Class Of 2012: Young Spaniards Launch Startups
Minube's growth has coincided precisely with Spain's economic decline. It got its start with a Ã¢,7/8400,000 loan in 2007 before the crisis hit, but hasn't been able to obtain any credit for expansion since then, so all income has been plowed back into operations and the company ruthlessly keeps costs down. Surviving in an era of austerity is an accomplishment, Jimenez says, and he senses a mindset change among Spaniards toward work after years of bad economic times with no end in sight.
During Spain's boom times, Jimenez recalled, it wasn't uncommon or frowned upon in Spain for workers to quit jobs, and go on unemployment with monthly government payments until they were ready to take on another easy-to-find job. While that's also happened in other countries, Jimenez said the attitude change in Spain has been profound.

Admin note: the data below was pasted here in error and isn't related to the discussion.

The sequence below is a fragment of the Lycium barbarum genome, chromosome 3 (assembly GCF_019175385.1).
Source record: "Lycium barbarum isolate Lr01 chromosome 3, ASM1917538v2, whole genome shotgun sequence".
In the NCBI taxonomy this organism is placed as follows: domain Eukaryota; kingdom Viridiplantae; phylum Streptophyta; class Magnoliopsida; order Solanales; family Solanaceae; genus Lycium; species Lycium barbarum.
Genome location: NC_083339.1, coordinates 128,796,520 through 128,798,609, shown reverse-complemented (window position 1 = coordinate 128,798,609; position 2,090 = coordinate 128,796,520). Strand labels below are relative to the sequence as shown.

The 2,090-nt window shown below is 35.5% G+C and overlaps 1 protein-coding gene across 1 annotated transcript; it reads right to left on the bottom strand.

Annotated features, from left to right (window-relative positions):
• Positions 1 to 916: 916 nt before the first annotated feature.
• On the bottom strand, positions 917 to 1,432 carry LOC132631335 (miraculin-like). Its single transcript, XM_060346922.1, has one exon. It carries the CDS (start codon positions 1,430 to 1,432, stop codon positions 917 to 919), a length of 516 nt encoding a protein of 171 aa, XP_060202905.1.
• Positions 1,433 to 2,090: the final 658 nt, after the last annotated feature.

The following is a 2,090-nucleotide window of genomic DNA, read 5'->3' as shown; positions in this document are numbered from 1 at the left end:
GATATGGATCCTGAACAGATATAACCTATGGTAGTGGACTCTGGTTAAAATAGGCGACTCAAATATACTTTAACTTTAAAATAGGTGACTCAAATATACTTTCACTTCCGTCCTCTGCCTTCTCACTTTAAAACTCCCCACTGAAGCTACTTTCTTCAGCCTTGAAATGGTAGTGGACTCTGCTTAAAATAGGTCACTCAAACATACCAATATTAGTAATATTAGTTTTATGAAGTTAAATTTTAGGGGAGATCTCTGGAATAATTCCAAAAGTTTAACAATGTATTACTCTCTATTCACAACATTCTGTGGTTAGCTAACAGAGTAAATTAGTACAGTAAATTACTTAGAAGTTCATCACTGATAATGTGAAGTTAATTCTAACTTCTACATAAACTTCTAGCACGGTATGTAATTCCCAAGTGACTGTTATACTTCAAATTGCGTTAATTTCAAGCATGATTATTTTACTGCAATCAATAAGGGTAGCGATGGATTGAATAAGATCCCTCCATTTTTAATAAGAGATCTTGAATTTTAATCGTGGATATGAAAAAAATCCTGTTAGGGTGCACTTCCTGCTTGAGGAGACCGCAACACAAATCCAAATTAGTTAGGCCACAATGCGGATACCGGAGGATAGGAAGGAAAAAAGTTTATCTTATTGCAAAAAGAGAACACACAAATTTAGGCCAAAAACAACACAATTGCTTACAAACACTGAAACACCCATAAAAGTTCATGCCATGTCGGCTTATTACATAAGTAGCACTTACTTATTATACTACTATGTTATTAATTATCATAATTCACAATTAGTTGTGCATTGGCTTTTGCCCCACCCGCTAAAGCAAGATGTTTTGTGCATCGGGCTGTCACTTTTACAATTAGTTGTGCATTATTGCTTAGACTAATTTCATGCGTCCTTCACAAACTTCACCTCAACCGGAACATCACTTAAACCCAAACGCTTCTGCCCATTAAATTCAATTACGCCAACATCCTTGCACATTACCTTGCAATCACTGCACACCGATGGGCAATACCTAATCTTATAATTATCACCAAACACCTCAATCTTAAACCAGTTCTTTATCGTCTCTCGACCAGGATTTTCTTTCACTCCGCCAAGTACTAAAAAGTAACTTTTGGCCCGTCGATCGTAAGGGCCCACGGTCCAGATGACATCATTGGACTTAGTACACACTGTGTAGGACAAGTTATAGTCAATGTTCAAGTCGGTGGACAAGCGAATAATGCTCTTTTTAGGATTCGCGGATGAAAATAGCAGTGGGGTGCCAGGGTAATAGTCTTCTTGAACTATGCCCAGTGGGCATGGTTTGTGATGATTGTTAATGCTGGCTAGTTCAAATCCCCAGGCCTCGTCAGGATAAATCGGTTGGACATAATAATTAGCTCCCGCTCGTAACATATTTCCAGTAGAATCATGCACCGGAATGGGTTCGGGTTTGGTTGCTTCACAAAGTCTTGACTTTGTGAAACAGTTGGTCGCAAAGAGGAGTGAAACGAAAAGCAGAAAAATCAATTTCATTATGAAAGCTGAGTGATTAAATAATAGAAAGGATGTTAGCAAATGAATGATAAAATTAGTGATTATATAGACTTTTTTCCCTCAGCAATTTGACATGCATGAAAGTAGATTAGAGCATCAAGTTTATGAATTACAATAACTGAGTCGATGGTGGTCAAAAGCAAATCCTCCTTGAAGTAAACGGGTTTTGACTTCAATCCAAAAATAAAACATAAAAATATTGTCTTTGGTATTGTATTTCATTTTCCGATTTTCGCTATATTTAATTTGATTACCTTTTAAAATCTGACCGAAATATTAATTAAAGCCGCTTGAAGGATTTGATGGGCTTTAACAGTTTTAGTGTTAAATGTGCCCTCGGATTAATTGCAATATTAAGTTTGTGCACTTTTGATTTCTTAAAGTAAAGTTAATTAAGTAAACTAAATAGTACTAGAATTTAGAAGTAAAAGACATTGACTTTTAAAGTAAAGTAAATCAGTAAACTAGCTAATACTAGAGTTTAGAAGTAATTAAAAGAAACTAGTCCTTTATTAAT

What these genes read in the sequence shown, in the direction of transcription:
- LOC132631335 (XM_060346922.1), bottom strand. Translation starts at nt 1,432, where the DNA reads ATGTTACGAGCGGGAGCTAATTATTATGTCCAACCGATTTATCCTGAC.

"Five years ago, people would go to the beach for six months and then find another job. Now everyone wants to work," he said. "When the comfort zone breaks apart, it changes people. I've never before seen the spirit of change that there is now. I have friends who are leaving big companies so they can experiment."
___Online: Factoria 5: http://www.factoria5.com Minube: http://www.minube.net ___ Follow Alan Clendenning on Twitter at www.twitter.com/alanclendenning
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